2. Antony Hewish - Nobel Lecture
antony hewish – nobel Lecture. Pulsars and high density physics. antony hewish Autobiographynobel Lecture Banquet Speech Swedish nobel Stamps Other Resources.
Pulsars and high density physics Nobel Lecture, December 12, 1974
From Nobel Lectures , Physics 1971-1980. The Lecture in pdf-format Download
Adobe Acrobat Reader is free software that lets you view and print Adobe Portable Document Format (PDF) files. The Nobel Prize in Physics 1974
Press Release

Presentation Speech
Martin Ryle ...
Other Resources
The 1974 Prize in:


Physiology or Medicine

Economic Sciences
Find a Laureate: Last modified December 4, 2001 The Official Web Site of The Nobel Foundation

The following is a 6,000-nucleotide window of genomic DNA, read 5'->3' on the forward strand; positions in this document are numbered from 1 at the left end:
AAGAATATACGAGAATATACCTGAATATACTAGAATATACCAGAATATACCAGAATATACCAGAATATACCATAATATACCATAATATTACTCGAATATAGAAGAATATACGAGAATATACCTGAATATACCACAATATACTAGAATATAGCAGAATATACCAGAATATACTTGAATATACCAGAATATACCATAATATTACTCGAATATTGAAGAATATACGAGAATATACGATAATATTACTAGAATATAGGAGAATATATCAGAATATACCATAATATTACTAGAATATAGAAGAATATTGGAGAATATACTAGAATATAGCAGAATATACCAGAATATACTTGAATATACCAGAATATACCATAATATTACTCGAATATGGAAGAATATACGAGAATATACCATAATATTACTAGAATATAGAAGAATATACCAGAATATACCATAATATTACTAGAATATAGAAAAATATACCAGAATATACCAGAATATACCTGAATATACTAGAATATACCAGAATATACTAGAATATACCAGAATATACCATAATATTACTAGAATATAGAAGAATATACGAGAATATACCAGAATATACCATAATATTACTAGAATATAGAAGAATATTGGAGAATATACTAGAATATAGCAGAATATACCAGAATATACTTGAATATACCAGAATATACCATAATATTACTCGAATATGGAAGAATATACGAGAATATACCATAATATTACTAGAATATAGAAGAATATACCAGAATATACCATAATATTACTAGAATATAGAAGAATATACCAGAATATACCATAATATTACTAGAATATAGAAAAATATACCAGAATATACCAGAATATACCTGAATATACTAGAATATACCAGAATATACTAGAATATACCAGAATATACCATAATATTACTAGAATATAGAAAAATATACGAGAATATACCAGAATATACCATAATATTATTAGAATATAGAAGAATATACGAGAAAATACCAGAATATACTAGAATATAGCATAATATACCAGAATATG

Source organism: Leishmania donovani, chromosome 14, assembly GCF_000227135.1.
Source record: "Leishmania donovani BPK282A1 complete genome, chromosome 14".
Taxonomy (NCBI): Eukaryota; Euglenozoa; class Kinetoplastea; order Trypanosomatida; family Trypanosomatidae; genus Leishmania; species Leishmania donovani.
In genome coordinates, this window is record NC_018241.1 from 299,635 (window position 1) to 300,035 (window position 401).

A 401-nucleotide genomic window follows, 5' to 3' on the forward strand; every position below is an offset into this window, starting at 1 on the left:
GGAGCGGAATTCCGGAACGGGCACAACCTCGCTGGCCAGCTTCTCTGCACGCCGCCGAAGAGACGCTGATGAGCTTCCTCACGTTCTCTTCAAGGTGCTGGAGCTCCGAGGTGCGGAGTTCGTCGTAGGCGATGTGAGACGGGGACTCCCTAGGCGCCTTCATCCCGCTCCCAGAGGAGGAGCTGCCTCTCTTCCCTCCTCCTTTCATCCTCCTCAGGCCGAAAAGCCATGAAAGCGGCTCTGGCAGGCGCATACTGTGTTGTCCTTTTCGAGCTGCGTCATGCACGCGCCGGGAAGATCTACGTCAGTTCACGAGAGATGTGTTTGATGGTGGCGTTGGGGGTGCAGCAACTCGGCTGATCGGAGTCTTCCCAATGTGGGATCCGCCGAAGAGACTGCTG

3. Antony Hewish Winner Of The 1974 Nobel Prize In Physics
antony hewish, a nobel Prize Laureate in Physics, at the nobel PrizeInternet Archive. antony hewish. 1974 nobel Laureate in Physics
1974 Nobel Laureate in Physics
    for their pioneering research in radio astrophysics. Ryle for his observations and inventions, in particular of the aperture synthesis technique, and Hewish for his decisive role in the discovery of pulsars.
    Born: 1924
    Residence: Great Britain
    Affiliation: Cambridge University, Cambridge
Featured Internet Links Links added by Nobel Internet Archive visitors Back to The Nobel Prize Internet Archive
Peace ... Medicine We always welcome your feedback and comments

4. Index Of Nobel Laureates In Physics
ALPHABETICAL LISTING OF nobel PRIZE LAUREATES IN PHYSICS. Name, Year Awarded.Alferov, Zhores I. 2000. Hess, Victor Franz, 1936. hewish, antony, 1974.